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Florence Beatrice Price (1887–1953) was an American classical composer, pianist, organist, and music teacher. Price is noted as the first African-American woman to be recognized as a symphonic composer, and the first to have a composition played by a major orchestra.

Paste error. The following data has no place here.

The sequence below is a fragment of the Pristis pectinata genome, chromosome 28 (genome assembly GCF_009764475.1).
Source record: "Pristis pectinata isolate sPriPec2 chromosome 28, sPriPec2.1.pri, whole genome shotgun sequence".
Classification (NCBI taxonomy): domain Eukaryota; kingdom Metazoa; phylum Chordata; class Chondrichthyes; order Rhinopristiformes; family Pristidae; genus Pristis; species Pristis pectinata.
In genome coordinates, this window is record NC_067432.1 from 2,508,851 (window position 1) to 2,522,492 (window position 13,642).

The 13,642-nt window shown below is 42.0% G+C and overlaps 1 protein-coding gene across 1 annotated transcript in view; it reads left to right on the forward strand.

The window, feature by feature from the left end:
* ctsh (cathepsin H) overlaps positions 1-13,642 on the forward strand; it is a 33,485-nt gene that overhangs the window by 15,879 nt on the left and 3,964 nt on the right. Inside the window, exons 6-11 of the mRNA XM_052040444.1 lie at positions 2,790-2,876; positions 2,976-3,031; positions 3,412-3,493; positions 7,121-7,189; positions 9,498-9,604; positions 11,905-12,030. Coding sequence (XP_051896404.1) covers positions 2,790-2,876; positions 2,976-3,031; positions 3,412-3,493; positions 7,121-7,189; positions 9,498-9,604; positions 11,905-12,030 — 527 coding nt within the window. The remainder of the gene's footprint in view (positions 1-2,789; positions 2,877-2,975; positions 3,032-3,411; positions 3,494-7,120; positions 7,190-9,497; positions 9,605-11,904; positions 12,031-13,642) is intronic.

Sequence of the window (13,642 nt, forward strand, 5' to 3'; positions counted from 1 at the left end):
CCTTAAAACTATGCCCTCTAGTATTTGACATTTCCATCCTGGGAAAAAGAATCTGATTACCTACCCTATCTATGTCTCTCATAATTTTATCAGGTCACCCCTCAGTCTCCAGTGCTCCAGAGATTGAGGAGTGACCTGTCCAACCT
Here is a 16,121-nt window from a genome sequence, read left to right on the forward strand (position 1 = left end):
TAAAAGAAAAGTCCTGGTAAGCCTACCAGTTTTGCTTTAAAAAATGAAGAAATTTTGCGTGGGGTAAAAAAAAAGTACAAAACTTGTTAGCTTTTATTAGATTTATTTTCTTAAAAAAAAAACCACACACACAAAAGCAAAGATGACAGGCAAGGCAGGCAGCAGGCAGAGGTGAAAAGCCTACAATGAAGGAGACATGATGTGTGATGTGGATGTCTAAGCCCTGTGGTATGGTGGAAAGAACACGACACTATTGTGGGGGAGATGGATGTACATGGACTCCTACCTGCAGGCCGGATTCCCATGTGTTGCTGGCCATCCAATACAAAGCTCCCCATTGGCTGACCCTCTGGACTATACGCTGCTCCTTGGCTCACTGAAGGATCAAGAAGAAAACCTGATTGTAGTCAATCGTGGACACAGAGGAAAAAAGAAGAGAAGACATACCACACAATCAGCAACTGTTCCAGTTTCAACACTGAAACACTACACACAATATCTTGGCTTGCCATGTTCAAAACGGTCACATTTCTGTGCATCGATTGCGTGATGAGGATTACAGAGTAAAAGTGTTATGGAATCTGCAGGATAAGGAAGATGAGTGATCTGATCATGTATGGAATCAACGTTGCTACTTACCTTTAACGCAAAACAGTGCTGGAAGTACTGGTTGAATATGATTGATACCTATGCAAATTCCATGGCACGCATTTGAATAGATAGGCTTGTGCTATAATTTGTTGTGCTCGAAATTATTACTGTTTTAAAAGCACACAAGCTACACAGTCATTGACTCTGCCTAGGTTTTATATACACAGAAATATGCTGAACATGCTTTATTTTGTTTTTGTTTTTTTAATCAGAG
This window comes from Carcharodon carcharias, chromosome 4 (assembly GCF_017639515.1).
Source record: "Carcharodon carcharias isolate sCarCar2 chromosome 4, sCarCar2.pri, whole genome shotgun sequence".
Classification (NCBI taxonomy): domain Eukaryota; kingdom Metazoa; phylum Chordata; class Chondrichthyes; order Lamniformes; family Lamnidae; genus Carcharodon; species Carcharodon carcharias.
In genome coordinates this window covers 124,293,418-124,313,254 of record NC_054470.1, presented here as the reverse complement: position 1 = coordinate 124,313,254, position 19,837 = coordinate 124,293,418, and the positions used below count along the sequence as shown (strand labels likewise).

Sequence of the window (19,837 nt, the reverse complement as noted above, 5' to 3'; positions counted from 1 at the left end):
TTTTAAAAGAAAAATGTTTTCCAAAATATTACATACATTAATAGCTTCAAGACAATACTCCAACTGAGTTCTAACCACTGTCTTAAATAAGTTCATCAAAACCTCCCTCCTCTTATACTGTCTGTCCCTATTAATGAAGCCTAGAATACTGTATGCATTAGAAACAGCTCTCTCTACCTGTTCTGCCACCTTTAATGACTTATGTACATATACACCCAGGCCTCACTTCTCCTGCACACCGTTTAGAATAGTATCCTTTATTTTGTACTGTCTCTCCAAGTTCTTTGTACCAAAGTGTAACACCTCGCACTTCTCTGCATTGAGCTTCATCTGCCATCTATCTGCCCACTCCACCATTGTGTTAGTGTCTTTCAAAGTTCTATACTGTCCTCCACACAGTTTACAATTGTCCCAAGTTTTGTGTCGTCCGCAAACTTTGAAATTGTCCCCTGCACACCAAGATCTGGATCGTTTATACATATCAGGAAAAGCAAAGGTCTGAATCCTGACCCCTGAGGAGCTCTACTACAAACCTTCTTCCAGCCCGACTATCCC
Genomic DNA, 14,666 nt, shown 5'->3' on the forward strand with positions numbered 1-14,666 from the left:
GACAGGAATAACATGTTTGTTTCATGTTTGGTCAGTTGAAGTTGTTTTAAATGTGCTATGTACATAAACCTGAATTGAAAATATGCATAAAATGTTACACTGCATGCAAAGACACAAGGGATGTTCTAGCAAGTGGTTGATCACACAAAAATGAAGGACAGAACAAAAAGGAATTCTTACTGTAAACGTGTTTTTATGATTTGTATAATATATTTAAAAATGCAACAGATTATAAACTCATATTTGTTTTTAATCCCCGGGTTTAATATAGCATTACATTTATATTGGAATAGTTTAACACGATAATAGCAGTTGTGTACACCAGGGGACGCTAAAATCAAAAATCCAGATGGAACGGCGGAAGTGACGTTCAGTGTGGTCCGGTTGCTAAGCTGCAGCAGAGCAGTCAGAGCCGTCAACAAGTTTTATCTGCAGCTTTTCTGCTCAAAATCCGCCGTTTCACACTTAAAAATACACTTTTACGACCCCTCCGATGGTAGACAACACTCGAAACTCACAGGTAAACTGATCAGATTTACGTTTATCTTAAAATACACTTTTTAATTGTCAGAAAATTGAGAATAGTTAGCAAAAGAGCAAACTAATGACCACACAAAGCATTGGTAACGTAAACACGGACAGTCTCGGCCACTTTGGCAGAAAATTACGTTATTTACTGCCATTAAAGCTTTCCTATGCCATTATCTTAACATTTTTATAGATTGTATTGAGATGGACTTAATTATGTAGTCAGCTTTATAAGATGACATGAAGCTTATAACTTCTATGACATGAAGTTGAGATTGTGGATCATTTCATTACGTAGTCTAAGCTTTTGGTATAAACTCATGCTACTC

Born in Little Rock, Arkansas, Florence Price (1887–1953) is known as the first African-American woman to have an orchestral piece played by a major American orchestra: her Symphony in E Minor was performed by Frederick Stock and the Chicago Symphony Orchestra in 1933. After she earned two artist diplomas at the New England Conservatory, beginning her studies at the age of 16, Price’s early career was as an educator based in the South, first at two schools in Little Rock, and then eventually as the head of the music department at Clark University in Atlanta until 1912. Her life in Chicago began after her family joined the Great Migration and moved north following racial incidents in 1927. This move led to a burst of compositional creativity and widespread recognition for Price’s compositions beginning in the 1930s. By the end of her life, Price’s works numbered over 300 (unfortunately most remain unpublished). She is perhaps best known for her vocal works (including two songs that appear on baritone Thomas Hampson’s 2018 Cedille album, Songs from Chicago); her Spiritual arrangements were frequently performed during her lifetime by singers such as Marian Anderson and Leontyne Price and remain important to the American vocal canon.